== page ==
Netflix says it has 10% of all TV time in the US and discloses some colossal numbers for its shows

Netflix lifted the veil on some of its viewership numbers for top-performing content like “Bird Box.”

Though the company has typically omitted these numbers, it disclosed how some of its shows are performing in its fourth quarter 2018 earnings report Thursday.

While the numbers paint a slightly clearer picture of Netflix’s viewership, it still doesn’t show exactly how many people have viewed the content, as it reported these numbers based on “member households,” which leaves room for ambiguity since subscribers often share accounts.

Overall, Netflix said it serves about 100 million hours of video per day, earning an estimated 10% of all time spent in front of the TV in the U.S.

Netflix said its hit of the season, “Bird Box,” featuring Sandra Bullock and inspiring countless memes, reached 80 million member households in its first four weeks on the streaming service.

By way of comparison, during the week of Jan. 7, the top TV show was an NFL playoff game between the New Orleans Saints and Dallas Cowboys on Sunday Jan. 13, which drew 33 million viewers, according to Nielsen. The top scripted show, “The Big Bang Theory,” drew over 13 million. But Netflix does not view TV as its only competition — in its earnings note, it also said that games like Fortnite compete for attention. Fortnite reportedly draws 200 million players per week.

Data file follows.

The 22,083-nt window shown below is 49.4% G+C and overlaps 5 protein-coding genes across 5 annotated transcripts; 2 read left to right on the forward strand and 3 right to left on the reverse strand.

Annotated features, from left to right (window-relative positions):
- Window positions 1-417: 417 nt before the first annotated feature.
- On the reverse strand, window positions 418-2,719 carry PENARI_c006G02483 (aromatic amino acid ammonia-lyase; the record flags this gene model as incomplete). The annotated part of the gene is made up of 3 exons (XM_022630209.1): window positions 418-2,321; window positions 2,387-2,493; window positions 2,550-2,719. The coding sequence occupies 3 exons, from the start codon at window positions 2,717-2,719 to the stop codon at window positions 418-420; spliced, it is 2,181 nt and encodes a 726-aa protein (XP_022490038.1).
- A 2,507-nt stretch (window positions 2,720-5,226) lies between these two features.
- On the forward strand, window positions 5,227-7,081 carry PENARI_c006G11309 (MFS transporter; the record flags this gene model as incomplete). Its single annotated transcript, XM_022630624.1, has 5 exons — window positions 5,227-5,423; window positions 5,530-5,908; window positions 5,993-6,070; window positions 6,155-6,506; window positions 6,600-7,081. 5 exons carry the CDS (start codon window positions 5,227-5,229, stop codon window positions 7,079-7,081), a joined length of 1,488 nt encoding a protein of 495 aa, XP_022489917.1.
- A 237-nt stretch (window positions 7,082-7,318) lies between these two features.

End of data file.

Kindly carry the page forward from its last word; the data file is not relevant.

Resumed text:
The company also highlighted several of its international projects. Netflix said its Spanish original, “Elite,” was watched by over 20 million member households worldwide in the first four weeks. “Bodyguard,” co-produced with BBC One, “Baby,” an original series from Italy, and “Protector,” an original series from Turkey, all reached over 10 million member households in their first four weeks, the company said.

There was still one notable hit that Netflix didn’t disclose numbers for: “Black Mirror: Bandersnatch.” Instead, the company discussed in its earnings letter that the technology used to create the movie, its first interactive choose-your-own-adventure-style flick, will be used for interactive projects in the future.

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Watch: Netflix shares drops on mixed fourth-quarter earnings

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